(Caveat: If you don't watch Downton Abbey, you probably won't enjoy this blog post)
Like millions of others, I am utterly gripped by the ITV period drama, Downton Abbey (although I find it impossible to watch without remembering this splendid spoof written by Jennifer Saunders).
Fellow fans will have watched the relationship - one could hardly call it a romance - develop between Lady Mary Crawley (aristocrat, no money) and Sir Richard Carlisle (vulgar, rich as Croesus).
Lady Mary and her frightfully common "you're wearing the wrong tweed" suitor are now engaged, Lady Mary because she wants plenty of money and Sir Richard because he has said money but no class and his future wife has it in imperious spades.
Muddying these clear, business-like waters however is Lady Mary's longing for Downton Abbey's heir, Matthew Crawley. Recently we discovered that Matthew had been grievously injured fighting in France and as a result his, ahem, gentleman parts were no longer in working order. Mary has been stoically wheeling Matthew round the grounds of the Abbey looking longingly at the back of his perfectly tousled blonde locks whilst Sir Richard in turn has been staring out of various windows at the pair of them, enquiring "Should I be jealous?" of anyone within earshot.
Which raises the question - what happened back then when one party wanted to break off an engagement?
These days it's as easy as breathing and there is little point in involving solicitors, although I have previously blogged about couples arguing over expensive engagement rings. But 1919 was a different time altogether. Yes the world was changing but a man's promise of engagement to marry a woman was considered by most legal jurisdictions a legally binding contract. If the man were to change his mind he would be said to be in "breach" of this promise and subject to litigation for damages.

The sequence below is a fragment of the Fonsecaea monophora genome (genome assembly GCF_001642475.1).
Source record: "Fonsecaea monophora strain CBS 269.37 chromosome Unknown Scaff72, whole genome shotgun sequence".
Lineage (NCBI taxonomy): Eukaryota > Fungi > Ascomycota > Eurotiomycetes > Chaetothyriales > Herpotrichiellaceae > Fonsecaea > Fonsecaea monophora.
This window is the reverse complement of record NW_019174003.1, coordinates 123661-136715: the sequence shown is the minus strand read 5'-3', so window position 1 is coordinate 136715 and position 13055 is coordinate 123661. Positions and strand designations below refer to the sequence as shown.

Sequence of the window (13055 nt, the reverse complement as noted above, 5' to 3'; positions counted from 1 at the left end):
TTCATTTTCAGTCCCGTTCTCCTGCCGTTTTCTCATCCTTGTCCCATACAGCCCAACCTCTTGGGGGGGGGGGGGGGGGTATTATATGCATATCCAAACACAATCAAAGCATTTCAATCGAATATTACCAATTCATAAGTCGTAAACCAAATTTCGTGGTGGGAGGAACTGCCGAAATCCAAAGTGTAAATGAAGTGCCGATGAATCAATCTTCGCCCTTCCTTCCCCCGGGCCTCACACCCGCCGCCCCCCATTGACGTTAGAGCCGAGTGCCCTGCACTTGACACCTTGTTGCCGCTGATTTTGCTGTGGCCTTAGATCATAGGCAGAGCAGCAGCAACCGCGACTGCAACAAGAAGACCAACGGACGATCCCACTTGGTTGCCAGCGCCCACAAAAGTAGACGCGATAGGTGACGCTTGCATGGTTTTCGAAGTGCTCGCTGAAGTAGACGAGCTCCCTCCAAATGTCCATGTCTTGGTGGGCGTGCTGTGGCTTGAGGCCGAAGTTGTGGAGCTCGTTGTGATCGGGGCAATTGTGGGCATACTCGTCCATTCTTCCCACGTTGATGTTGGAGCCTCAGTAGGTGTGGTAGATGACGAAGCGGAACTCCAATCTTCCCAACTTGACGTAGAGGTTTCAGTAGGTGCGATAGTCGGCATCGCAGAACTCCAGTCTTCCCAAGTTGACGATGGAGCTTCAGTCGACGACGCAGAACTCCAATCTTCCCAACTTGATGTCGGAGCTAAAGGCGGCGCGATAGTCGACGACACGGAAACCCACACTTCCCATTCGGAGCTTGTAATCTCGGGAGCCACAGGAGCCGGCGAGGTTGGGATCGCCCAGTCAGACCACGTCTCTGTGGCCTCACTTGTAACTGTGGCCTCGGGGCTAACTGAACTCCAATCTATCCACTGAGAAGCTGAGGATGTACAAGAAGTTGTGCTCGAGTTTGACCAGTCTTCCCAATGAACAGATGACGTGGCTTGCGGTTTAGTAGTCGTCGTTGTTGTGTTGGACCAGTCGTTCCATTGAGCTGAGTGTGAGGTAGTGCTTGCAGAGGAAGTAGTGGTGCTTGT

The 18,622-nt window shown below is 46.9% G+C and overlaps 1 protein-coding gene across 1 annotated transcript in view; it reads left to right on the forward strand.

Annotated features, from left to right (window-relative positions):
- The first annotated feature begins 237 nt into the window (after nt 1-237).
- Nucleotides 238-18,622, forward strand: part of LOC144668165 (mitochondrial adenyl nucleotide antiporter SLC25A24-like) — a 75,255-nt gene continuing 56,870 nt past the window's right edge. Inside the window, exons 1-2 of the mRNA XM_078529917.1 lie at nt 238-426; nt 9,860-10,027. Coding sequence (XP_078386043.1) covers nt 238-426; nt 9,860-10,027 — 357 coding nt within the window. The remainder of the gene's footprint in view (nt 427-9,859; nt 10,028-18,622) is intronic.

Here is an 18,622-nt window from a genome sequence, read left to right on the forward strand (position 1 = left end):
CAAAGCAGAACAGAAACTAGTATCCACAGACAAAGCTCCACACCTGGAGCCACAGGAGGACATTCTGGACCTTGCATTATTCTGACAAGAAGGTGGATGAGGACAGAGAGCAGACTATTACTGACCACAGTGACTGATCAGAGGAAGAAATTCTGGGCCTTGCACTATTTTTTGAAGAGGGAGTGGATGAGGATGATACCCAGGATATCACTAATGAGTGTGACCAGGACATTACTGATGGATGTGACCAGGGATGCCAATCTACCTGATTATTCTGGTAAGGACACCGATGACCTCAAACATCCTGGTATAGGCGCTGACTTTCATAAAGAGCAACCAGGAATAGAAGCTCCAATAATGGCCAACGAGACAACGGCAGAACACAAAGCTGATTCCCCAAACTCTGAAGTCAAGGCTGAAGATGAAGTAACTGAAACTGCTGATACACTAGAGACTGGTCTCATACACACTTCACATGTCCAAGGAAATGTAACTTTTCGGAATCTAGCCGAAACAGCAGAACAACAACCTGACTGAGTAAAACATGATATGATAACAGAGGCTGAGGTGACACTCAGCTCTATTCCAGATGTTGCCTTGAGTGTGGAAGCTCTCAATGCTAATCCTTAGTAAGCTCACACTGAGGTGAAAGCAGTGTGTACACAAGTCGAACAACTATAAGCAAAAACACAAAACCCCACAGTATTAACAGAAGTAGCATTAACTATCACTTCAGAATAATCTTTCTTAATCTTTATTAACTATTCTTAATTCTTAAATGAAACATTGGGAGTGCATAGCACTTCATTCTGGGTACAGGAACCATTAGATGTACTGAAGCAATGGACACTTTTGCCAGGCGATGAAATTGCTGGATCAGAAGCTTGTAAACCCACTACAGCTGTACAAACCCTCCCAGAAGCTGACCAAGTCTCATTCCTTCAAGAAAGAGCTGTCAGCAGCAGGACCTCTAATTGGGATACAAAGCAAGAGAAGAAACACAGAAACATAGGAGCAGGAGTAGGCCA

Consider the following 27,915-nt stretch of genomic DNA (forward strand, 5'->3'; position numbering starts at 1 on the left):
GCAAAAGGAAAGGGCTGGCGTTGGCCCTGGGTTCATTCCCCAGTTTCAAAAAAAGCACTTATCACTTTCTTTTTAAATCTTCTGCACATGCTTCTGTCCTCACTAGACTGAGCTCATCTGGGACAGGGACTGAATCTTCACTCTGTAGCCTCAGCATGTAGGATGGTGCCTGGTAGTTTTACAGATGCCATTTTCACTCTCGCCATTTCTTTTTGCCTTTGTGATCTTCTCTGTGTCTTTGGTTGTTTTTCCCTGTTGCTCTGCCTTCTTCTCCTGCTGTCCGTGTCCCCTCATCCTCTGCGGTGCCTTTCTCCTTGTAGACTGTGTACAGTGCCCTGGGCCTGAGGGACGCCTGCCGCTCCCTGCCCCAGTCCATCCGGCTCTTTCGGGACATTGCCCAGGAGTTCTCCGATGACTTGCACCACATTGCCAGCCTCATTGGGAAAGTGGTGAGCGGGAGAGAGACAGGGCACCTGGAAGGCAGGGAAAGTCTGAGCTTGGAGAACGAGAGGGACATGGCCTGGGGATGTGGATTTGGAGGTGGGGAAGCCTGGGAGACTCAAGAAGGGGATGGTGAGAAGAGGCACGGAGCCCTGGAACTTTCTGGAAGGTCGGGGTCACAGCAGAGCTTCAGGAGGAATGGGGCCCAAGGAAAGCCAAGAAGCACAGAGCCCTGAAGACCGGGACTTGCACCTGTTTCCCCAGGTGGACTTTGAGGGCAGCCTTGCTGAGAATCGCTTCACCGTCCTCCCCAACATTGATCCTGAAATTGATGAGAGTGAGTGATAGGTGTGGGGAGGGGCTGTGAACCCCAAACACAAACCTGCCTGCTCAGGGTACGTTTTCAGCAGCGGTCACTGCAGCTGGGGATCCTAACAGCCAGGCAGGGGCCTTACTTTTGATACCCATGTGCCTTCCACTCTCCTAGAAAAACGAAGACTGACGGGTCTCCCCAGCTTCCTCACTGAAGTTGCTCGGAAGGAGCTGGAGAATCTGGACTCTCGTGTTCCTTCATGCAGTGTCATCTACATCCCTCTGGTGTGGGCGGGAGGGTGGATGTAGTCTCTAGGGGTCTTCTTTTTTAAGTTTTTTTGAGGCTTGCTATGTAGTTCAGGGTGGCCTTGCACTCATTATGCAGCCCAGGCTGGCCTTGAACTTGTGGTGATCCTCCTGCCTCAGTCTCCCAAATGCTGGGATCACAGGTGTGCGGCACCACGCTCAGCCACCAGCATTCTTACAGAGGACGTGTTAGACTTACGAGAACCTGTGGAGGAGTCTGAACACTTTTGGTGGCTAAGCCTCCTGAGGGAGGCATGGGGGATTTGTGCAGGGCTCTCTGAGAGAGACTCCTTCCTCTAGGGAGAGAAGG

Small chance of course of Sir Richard changing his mind but it is absolutely inevitable that Lady Mary will try to wriggle out of her engagement to Sir Richard now that Matthew's "tingling" has miraculously turned into a full blown recovery and equally inevitable that Sir Richard will have none of it.
Unless a dowry of money or property had changed hands, a man was unlikely to recover anything in a "breach of promise" suit against a woman, even supposing he filed one. Of course, Sir Richard holds the trump card here as Lady Mary's reputation, and thus any chance of making a suitable marriage, would be ruined if her little secret about the dead Turk in her bedroom ever came to light.
Every week as I watch Downton I think how interesting it is that those once interfering jurisdictions have now mostly become incredibly reluctant to intervene in personal relationships. Of course, sometimes anachronistic laws remain, technically, on the statute books but any actions arising from them are most unlikely. Yet it wasn't until 1970 that the law abolishing breach of promise was passed in parliament, becoming law in 1971. Astonishing, isn't it? And much, much too late for Sir Richard Carlisle.Suggest a correction